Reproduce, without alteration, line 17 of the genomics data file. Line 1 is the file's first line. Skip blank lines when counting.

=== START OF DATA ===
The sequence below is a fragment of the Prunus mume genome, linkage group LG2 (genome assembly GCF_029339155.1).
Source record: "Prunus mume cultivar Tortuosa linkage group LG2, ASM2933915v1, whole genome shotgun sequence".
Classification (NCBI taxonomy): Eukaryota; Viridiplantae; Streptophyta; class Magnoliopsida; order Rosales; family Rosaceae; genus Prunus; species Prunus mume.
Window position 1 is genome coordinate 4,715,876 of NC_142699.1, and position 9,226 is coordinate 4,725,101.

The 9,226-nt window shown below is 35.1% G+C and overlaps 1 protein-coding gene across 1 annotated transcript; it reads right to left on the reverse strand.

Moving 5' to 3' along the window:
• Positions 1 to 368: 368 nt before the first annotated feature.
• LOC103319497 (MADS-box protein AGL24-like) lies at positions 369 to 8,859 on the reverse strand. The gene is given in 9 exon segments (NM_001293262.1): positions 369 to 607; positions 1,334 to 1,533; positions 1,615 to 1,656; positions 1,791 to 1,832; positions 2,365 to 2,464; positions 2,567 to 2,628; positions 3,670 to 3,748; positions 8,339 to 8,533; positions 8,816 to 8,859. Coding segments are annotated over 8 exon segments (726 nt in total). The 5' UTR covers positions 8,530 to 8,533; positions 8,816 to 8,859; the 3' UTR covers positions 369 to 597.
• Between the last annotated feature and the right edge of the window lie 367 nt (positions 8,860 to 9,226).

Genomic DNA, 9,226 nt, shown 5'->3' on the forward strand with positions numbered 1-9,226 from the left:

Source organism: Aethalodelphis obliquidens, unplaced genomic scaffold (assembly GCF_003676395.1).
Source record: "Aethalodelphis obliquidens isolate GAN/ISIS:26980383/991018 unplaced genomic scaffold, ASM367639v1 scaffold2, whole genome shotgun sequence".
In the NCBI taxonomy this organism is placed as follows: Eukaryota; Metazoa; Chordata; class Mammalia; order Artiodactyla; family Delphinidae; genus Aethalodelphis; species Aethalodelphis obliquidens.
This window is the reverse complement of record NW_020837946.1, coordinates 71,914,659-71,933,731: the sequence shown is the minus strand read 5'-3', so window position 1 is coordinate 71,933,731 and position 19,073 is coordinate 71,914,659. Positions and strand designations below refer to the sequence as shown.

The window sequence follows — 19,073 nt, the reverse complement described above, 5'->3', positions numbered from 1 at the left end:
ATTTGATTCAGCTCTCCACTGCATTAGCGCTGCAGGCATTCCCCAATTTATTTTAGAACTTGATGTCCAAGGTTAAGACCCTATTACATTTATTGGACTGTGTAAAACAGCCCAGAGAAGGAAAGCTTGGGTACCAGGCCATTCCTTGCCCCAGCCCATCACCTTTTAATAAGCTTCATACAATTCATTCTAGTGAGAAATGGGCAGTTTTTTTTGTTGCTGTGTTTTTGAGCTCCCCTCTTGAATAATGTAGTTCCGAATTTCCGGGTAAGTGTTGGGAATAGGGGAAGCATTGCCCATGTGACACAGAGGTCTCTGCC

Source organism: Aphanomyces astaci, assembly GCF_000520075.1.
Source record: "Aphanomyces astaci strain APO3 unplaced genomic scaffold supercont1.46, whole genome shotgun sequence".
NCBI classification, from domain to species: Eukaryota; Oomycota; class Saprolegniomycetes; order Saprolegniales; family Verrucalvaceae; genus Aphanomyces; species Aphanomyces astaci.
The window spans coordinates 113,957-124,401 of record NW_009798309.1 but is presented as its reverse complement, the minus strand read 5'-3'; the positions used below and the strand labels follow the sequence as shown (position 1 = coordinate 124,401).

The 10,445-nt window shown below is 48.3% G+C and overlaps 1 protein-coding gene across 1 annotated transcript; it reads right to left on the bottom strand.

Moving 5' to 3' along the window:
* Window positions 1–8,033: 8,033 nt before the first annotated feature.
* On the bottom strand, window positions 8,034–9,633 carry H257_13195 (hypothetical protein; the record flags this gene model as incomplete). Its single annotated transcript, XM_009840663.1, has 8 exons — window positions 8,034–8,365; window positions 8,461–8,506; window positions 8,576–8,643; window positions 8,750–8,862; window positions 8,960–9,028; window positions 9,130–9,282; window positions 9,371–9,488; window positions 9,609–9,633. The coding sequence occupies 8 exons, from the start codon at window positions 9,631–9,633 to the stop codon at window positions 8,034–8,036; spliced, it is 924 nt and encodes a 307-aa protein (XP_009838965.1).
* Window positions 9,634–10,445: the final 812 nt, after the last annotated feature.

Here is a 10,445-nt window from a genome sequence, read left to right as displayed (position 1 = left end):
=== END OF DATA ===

Source organism: Aphanomyces astaci, assembly GCF_000520075.1.